My Township’s Flag is of a longship in red, white and blue.

  13. The Night The Drove Old Oslo Down.

  14. Well done.

    I guess there’s no reason the Norway flag can’t be every bit as “offensive” as the confederate flag, since it’s all about the hysterical objector’s feelings now.

    Ha, from the link: “Editor’s note: Due to the number of comments on this story that violated our Terms of Service, the comment thread has been removed.”

    1. “I guess there’s no reason the Norway flag can’t be every bit as “offensive” as the confederate flag, since it’s all about the hysterical objector’s feelings now.”

      Well, the meaning of any symbol is only what people perceive it to mean, right? A swastika means something very different in the context of the Third Reich, or at a far right rally, than it does in traditional Hopi craft.

      Like the person, above, who complains about the “racism” of bananas. Eating a banana isn’t racist; hurling bananas at black or African soccer players, as happens in Europe, is.

      Words, symbols, the only meaning that they have is what we, in total, give to them.

      1. Yes, and no.

        “Someone’s feelings” are relevant only if the “perception” is one proper to the underlying signification (in the semiotic sense).

        It is exactly that “Swastika in Nazi Germany” and “Swastika in Hopi crafts” have utterly different significations that means “offense” at the latter, confusing it with the signification of the former, is nonsense*.

        “All about the feelings” in this context is really “someone assigning meaning that nobody else is”, making it a personal problem.

        (* That is, the offense exists, but since it is predicated on a confusion of significations not present anywhere but that person’s mind, it’s irrelevant to anyone else and has no bearing on the semiotic content of the sign in use.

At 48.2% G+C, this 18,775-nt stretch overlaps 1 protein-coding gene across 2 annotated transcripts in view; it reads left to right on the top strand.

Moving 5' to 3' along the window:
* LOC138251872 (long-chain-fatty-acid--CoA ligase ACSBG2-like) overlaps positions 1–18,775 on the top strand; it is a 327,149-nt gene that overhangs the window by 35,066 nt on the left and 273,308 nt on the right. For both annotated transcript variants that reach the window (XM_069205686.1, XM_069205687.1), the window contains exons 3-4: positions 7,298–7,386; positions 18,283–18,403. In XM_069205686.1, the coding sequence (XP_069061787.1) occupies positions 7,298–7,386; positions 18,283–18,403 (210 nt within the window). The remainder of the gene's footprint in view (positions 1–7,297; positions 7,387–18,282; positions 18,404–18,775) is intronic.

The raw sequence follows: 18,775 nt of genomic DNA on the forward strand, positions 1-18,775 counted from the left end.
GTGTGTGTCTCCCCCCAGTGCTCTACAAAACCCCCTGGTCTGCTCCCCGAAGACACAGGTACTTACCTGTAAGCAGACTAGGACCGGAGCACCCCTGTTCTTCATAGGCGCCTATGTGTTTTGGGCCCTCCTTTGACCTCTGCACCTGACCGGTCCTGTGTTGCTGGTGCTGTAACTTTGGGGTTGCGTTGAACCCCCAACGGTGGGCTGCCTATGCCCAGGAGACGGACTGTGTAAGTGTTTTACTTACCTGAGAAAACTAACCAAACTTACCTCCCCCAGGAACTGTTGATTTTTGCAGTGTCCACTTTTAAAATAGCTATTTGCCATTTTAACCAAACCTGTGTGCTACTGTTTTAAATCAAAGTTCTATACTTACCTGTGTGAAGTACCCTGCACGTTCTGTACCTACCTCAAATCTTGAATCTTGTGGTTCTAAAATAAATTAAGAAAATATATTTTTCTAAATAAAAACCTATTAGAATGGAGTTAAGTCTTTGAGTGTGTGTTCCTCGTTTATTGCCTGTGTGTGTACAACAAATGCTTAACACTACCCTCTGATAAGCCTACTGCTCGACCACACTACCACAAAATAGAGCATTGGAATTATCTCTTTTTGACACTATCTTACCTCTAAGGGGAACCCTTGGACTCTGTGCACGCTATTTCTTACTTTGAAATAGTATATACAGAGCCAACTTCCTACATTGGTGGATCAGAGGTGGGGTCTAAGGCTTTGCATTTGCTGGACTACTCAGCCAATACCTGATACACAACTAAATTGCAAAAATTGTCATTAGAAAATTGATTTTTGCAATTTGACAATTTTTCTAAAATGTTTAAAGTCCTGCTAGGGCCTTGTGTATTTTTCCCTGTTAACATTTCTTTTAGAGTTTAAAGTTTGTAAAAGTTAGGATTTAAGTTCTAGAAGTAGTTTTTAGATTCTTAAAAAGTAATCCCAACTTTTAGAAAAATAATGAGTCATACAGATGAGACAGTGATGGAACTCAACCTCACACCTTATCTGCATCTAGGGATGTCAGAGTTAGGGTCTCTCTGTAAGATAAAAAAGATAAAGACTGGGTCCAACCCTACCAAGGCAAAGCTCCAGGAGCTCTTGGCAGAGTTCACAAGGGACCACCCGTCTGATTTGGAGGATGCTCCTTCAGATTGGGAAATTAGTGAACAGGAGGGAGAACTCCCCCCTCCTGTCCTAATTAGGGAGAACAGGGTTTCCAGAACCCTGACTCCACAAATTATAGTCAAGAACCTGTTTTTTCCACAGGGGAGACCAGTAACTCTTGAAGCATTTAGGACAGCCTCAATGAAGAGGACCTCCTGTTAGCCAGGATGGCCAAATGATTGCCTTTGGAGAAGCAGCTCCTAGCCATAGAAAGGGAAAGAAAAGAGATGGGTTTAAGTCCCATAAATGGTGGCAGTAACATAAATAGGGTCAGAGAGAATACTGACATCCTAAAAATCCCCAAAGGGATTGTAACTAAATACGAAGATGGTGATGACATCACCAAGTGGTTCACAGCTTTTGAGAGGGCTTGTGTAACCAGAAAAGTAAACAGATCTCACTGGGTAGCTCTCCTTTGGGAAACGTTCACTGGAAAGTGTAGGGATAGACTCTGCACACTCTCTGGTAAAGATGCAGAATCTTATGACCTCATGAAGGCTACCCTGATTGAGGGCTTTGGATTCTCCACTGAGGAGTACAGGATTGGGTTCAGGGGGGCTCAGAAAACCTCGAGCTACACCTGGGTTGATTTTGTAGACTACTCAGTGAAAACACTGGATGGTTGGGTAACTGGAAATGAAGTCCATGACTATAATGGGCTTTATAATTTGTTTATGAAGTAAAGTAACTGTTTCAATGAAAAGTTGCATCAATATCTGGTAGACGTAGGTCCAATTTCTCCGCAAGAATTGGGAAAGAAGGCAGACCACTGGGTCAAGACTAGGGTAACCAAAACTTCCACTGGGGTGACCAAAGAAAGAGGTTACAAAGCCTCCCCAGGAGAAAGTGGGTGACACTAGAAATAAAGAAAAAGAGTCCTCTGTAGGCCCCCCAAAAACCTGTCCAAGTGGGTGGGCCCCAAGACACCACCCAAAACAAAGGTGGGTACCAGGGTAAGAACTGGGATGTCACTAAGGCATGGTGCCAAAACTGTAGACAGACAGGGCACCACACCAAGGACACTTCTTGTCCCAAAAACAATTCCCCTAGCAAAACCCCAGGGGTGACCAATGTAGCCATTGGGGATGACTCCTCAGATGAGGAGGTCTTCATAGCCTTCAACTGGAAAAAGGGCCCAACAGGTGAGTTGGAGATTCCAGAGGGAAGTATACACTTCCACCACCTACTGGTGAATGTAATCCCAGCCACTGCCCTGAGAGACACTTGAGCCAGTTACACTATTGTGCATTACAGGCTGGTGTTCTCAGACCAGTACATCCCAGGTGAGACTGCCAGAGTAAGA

Anyone offended by the Norwegian flag in this case is making the same error, only worse, since unlike the swastika case it’s only a vaguely similar symbol in general outline.)

        1. “”All about the feelings” in this context is really “someone assigning meaning that nobody else is”, making it a personal problem.”

          Missing the point. M.L., as he is want to do, dismisses the “hysterical objector” as meaningless, regardless of the circumstance. But it is the weight of meaning assigned to something that, um, gives it meaning. Why do some people view certain activities involving the American flag disrespectful, while believing that having the American flag on, inter alia, their jean’s butt is totally patriotic? Why did the symbol of Jim Crow segregation (the Confederate Battle flag) become both a symbol of oppression and, to some, a symbol of … what, Southern pride and Lynyrd Skynyrd fans?

          Yeah, sometimes a cigar is just a cigar, and sometimes ceci n’est une pipe. The flag of Norway is just the flag of Norway in this case (go, Cross Country skiers!). Other times, the banana is a racist taunt. Life, it’s complex and stuff.